By Emma Ferrer
There is an old question that has entertained the minds of many thinkers who look to art and wonder whether it is a mirror offering a reflection of life itself. Art has the power to evoke the same emotions, thoughts, moral and ethical controversies, and conflicts that we experience in life. Anyone who has had a personal reaction towards a work of art will be in agreement. What is it then about the essence of art and the essence of life that are so unmistakably different? Is it a possibility that art gives humans the opportunity to experience phenomena that are not accessible in quotidian life? Is art merely an imitation of life as Plato once asserted with such conviction, or is art a freestanding sphere in which humans can learn in exceptional ways? Through the deliberation of such questions the artist can perhaps move closer towards understanding his tremendous capacity to illustrate our existence in a distinct and remarkable way.
The Greek philosopher Plato declared the artist to be “an imitator of images and is very far removed from the truth” (Republic X, 27). Plato was certain that art was nothing but a dangerous and shallow imitation of life that served only to draw humans far away from the Truth. This unique concept of ‘Truth’ refers to the idea that the purest existence of any given thing lies not in the physical manifestation of the thing itself, but rather in its invisible and eternal ‘Form’. Let us take an example of a table vs. The Table. Any given table is a table that has been modeled after the eternal form of The Table. Somewhere in an otherworldly domain, alongside all the other eternal forms of the universe, exists the One and Only Table in all its truth, purity, and Tablehood. The carpenter may look towards but not at the Form of the Table (or else the carpenter would be God and at which point probably no longer a carpenter) in order to produce, or ‘mimic’ a lesser yet sufficient model of The Eternal Table. In a similar way the artist can be compared to the carpenter, only deserving of less respect according to Plato. The artist does not look to the Form of Beauty, say, but rather looks to the physical image or projection of Beauty. This removes him even further from Truth than any other ordinary laborer. The artist is in this way an imitator, and art is a ‘mimesis’ or imitation of the visual display of Eternal Forms such as Beauty. Consequently it is Plato’s persuasion that art as a mere impression of life is detrimental to the inner soul and its understanding of righteous Truths.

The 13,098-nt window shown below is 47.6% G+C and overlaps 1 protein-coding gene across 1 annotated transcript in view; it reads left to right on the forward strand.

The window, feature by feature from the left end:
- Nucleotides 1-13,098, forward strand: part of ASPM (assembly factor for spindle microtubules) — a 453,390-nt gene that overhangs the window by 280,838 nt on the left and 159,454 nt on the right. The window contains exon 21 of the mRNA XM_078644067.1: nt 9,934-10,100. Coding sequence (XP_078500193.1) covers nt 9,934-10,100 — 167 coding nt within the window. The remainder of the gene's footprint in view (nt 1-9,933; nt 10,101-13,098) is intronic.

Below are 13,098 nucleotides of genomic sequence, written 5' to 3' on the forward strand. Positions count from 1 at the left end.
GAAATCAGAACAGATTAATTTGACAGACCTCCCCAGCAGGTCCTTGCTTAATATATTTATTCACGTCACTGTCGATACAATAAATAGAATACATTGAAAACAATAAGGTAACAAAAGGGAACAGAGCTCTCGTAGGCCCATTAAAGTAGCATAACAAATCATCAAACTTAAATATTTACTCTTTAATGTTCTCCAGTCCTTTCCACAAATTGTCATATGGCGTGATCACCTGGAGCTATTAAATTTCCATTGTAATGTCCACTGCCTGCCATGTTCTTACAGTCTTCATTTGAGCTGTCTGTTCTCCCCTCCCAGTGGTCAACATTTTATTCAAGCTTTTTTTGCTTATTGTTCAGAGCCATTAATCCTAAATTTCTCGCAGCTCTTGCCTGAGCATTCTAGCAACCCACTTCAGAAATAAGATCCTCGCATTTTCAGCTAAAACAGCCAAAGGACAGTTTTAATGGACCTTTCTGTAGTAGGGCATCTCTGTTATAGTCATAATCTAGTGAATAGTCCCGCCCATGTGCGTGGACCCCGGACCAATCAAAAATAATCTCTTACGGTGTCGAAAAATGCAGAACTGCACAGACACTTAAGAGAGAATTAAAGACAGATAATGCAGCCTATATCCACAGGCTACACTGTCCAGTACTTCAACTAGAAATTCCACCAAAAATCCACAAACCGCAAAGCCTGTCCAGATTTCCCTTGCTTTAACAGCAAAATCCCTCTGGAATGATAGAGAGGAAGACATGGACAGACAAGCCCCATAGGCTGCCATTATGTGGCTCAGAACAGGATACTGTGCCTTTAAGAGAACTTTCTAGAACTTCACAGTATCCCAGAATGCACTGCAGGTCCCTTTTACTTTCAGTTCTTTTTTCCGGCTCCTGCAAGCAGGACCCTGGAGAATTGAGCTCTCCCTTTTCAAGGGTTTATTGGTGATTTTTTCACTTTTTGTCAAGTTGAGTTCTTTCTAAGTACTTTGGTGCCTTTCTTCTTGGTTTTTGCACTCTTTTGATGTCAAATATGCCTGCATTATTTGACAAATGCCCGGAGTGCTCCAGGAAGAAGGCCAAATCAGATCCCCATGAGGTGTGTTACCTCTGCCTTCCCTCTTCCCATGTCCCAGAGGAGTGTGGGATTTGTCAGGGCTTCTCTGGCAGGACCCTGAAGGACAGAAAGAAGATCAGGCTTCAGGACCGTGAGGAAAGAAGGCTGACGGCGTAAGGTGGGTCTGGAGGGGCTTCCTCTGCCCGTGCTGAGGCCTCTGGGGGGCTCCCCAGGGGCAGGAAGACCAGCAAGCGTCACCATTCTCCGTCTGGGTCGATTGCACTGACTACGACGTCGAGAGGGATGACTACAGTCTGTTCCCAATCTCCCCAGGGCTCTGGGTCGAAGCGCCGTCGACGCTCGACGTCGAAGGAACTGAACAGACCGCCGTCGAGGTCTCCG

The words of Aristotle shed a more promising light on the arts. “The aim of art is to represent not the outward appearance of things, but their inward significance.” – Aristotle
Unlike Plato, Aristotle believed that objects contain their own eternal truths different in nature from their universal Forms. These truths are not the esoteric and inaccessible truths that Plato refers to. These truths are the exoteric products of the human psyche; products of artistic contemplation. Aristotle invites us to realize that although artistic depictions may be based on an “outward appearance”, these depictions are a means to communicate an artist’s “inward” experience of the physical world. An interesting visual allegory to the differing sentiments put forth by Plato and Aristotle can be seen in Raphael’s painting The School of Athens.
Aristotle holds his hand out level with the earth and towards the human viewer. This is an allusion to Aristotle’s notion that the truth resides on earth and within the human anima, or soul, without having to look to Platonic Forms. Art is our tool to relate this truth. Answers come from within.